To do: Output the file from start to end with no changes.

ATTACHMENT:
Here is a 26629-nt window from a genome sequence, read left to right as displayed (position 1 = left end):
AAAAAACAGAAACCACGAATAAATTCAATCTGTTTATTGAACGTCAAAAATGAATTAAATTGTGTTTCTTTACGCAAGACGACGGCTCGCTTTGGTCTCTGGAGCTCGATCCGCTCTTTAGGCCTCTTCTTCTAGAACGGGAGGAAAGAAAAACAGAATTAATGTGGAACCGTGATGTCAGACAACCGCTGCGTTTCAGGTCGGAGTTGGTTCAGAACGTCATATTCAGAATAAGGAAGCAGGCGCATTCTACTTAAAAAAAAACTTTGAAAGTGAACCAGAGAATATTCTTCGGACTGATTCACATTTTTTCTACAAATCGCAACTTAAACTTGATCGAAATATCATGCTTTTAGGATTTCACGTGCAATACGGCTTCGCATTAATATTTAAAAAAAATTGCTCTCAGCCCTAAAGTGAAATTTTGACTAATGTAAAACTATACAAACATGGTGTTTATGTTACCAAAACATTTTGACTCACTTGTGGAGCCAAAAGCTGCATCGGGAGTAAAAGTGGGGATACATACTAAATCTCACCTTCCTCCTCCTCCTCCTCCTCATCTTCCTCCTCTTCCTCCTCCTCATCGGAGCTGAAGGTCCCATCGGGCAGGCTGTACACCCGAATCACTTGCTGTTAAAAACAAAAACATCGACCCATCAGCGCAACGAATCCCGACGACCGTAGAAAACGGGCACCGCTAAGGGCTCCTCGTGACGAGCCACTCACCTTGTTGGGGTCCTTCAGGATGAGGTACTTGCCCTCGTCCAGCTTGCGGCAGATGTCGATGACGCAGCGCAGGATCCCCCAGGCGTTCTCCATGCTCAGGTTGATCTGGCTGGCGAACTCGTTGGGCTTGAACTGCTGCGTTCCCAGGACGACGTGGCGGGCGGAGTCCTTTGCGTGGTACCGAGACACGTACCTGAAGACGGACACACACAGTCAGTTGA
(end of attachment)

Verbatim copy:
Here is a 26629-nt window from a genome sequence, read left to right as displayed (position 1 = left end):
AAAAAACAGAAACCACGAATAAATTCAATCTGTTTATTGAACGTCAAAAATGAATTAAATTGTGTTTCTTTACGCAAGACGACGGCTCGCTTTGGTCTCTGGAGCTCGATCCGCTCTTTAGGCCTCTTCTTCTAGAACGGGAGGAAAGAAAAACAGAATTAATGTGGAACCGTGATGTCAGACAACCGCTGCGTTTCAGGTCGGAGTTGGTTCAGAACGTCATATTCAGAATAAGGAAGCAGGCGCATTCTACTTAAAAAAAAACTTTGAAAGTGAACCAGAGAATATTCTTCGGACTGATTCACATTTTTTCTACAAATCGCAACTTAAACTTGATCGAAATATCATGCTTTTAGGATTTCACGTGCAATACGGCTTCGCATTAATATTTAAAAAAAATTGCTCTCAGCCCTAAAGTGAAATTTTGACTAATGTAAAACTATACAAACATGGTGTTTATGTTACCAAAACATTTTGACTCACTTGTGGAGCCAAAAGCTGCATCGGGAGTAAAAGTGGGGATACATACTAAATCTCACCTTCCTCCTCCTCCTCCTCCTCATCTTCCTCCTCTTCCTCCTCCTCATCGGAGCTGAAGGTCCCATCGGGCAGGCTGTACACCCGAATCACTTGCTGTTAAAAACAAAAACATCGACCCATCAGCGCAACGAATCCCGACGACCGTAGAAAACGGGCACCGCTAAGGGCTCCTCGTGACGAGCCACTCACCTTGTTGGGGTCCTTCAGGATGAGGTACTTGCCCTCGTCCAGCTTGCGGCAGATGTCGATGACGCAGCGCAGGATCCCCCAGGCGTTCTCCATGCTCAGGTTGATCTGGCTGGCGAACTCGTTGGGCTTGAACTGCTGCGTTCCCAGGACGACGTGGCGGGCGGAGTCCTTTGCGTGGTACCGAGACACGTACCTGAAGACGGACACACACAGTCAGTTGA